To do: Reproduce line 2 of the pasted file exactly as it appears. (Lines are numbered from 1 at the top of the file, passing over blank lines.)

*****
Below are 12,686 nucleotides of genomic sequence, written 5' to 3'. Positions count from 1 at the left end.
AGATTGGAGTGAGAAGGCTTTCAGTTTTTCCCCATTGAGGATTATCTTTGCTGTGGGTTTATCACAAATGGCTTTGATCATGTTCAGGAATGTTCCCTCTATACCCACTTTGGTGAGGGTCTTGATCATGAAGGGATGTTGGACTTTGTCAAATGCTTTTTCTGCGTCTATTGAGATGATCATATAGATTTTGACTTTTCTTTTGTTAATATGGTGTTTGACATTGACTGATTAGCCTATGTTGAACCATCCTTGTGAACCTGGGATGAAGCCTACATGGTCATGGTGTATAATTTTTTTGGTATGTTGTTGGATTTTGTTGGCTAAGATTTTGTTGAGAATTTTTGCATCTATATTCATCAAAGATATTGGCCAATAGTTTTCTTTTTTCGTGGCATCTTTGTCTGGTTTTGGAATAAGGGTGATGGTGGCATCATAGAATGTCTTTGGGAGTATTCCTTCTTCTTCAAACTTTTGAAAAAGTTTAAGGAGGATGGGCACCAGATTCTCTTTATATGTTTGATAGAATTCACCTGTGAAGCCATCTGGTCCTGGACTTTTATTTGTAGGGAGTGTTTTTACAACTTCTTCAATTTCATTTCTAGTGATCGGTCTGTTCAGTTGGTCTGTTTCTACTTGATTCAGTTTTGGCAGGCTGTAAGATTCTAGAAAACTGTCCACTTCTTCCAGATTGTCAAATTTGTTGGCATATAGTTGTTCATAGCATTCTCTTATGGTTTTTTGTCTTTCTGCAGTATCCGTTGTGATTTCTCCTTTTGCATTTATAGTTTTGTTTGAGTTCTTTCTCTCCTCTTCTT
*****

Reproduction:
AGATTGGAGTGAGAAGGCTTTCAGTTTTTCCCCATTGAGGATTATCTTTGCTGTGGGTTTATCACAAATGGCTTTGATCATGTTCAGGAATGTTCCCTCTATACCCACTTTGGTGAGGGTCTTGATCATGAAGGGATGTTGGACTTTGTCAAATGCTTTTTCTGCGTCTATTGAGATGATCATATAGATTTTGACTTTTCTTTTGTTAATATGGTGTTTGACATTGACTGATTAGCCTATGTTGAACCATCCTTGTGAACCTGGGATGAAGCCTACATGGTCATGGTGTATAATTTTTTTGGTATGTTGTTGGATTTTGTTGGCTAAGATTTTGTTGAGAATTTTTGCATCTATATTCATCAAAGATATTGGCCAATAGTTTTCTTTTTTCGTGGCATCTTTGTCTGGTTTTGGAATAAGGGTGATGGTGGCATCATAGAATGTCTTTGGGAGTATTCCTTCTTCTTCAAACTTTTGAAAAAGTTTAAGGAGGATGGGCACCAGATTCTCTTTATATGTTTGATAGAATTCACCTGTGAAGCCATCTGGTCCTGGACTTTTATTTGTAGGGAGTGTTTTTACAACTTCTTCAATTTCATTTCTAGTGATCGGTCTGTTCAGTTGGTCTGTTTCTACTTGATTCAGTTTTGGCAGGCTGTAAGATTCTAGAAAACTGTCCACTTCTTCCAGATTGTCAAATTTGTTGGCATATAGTTGTTCATAGCATTCTCTTATGGTTTTTTGTCTTTCTGCAGTATCCGTTGTGATTTCTCCTTTTGCATTTATAGTTTTGTTTGAGTTCTTTCTCTCCTCTTCTT